Reviews

This article is a general overview of Islam in present-day Azerbaijan, the unique former Soviet republic of the Caucasus with a Shiite demographic majority. After an introduction on the history of Islam in the region since its appearance in the seventh-eighth centuries, the author deals with the management of Islam by the Soviet regime, before explaining the struggles for influence that can be observed in independent Azerbaijan between Shiite and Sunni overseas powers. Even if the transformations in the religious field since 1991 have indisputably allowed Shiite Islam to gain new influence, especially through the circulation of books published in Iran and translated in Azerbaijani or through Iranian support to the new Islamic University of Baku, Turkish economic and cultural presence in the country remains a key feature of the past two decades. The author points out, in particular, the growing influence of the Turkish Department of Religious Affairs (Diyanet) which has been sending imams to the Caucasus, supporting the construction of mosques, offering grants for religious studies in Turkey, etc. The presence of the Nurcu movement and the activity of Naqshbandi master Osman Nuri Topbaş are also evoked through the opening of schools, the foundation of mosques and charitable organisations. The influence of the Nurcu movement is particularly significant through the circulation of its newspaper Zaman and the broadcasting of its television and radio channels. The lack of decisive progression of Shiite Islam is explained as the result of a series of diplomatic disagreements with Iran. Even if this general introduction casts a useful light on the long neglected history and present situation of Shiite Islam in modern-day Azerbaijan, the article remains descriptive and does not take into account a number of underground aspects of the recent evolution of Shiite Islam. The reader may also regret the absence of demographic and cartographic explanations. (Russian version: “Sud’by shiizma v postsovetskom Azerbaidzhane,” Etnograficheskoe obozrenie 2006/2: 75-87.)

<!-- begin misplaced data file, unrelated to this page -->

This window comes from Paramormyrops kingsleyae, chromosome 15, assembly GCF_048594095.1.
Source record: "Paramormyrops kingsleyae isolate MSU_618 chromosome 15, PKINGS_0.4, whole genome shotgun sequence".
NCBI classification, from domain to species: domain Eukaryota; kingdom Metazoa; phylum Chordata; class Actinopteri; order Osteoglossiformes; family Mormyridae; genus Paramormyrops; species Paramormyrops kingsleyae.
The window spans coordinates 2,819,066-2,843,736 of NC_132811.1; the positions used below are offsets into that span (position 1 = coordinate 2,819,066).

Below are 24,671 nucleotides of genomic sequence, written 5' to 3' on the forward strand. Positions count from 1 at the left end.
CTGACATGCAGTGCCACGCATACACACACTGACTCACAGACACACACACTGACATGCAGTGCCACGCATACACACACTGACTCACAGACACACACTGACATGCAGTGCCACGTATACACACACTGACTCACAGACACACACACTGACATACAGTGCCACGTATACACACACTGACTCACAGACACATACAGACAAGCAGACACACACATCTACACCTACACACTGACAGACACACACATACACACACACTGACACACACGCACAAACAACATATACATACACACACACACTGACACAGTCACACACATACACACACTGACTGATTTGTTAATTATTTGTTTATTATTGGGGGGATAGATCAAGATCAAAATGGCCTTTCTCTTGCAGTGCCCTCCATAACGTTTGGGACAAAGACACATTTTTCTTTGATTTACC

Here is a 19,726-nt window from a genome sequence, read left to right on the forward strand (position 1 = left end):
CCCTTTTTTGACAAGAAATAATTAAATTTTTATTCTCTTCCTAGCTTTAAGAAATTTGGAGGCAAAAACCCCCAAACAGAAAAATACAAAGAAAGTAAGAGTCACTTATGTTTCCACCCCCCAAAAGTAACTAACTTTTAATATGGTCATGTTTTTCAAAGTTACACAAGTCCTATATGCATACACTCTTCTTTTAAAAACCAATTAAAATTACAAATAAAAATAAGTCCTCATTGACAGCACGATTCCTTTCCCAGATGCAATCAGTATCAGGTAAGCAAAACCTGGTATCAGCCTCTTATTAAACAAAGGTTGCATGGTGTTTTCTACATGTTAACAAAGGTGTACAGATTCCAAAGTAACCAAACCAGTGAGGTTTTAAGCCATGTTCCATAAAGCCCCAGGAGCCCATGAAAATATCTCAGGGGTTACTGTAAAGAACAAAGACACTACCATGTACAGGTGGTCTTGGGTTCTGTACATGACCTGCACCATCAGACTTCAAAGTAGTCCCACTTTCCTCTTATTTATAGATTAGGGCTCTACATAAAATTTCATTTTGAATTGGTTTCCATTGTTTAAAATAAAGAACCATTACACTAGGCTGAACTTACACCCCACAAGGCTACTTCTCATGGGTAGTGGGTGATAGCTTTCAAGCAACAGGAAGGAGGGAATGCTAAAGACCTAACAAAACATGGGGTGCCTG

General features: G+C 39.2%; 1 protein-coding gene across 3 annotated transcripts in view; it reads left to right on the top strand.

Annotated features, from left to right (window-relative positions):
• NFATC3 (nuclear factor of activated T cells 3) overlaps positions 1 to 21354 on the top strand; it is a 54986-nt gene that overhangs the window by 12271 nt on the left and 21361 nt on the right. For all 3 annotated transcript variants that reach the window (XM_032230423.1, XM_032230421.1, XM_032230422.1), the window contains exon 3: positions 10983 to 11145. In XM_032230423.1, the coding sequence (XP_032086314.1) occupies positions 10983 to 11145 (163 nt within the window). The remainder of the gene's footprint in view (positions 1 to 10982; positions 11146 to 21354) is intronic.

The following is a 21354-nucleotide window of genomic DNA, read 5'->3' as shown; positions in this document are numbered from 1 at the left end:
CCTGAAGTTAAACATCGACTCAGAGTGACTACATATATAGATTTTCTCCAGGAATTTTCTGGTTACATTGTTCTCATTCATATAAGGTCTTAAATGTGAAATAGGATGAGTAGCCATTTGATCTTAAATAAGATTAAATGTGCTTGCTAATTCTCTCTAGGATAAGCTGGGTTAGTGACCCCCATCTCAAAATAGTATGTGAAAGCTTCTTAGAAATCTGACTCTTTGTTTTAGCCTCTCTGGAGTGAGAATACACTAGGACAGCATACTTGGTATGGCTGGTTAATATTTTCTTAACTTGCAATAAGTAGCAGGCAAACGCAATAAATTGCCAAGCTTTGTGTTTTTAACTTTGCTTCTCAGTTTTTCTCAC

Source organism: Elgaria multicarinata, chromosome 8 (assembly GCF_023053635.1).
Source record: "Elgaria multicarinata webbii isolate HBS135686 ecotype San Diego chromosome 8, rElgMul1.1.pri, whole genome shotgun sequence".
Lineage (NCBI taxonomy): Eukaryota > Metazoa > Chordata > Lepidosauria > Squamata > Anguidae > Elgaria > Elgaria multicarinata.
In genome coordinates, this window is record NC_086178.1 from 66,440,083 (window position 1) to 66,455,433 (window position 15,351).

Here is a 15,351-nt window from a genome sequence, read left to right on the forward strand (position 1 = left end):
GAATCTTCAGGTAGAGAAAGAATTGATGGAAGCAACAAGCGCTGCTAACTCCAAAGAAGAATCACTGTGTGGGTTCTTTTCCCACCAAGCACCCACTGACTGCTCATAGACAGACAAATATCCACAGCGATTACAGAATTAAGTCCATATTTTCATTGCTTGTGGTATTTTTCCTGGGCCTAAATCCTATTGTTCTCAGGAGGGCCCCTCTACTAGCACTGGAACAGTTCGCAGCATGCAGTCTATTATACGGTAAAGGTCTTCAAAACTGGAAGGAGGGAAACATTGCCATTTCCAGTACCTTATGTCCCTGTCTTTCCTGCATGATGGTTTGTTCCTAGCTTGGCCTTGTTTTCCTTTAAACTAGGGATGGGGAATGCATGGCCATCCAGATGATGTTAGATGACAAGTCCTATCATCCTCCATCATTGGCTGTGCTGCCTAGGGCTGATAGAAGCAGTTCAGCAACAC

Denis Hermann, National Centre for Scientific Research, Paris
CER: II-4.2.B-342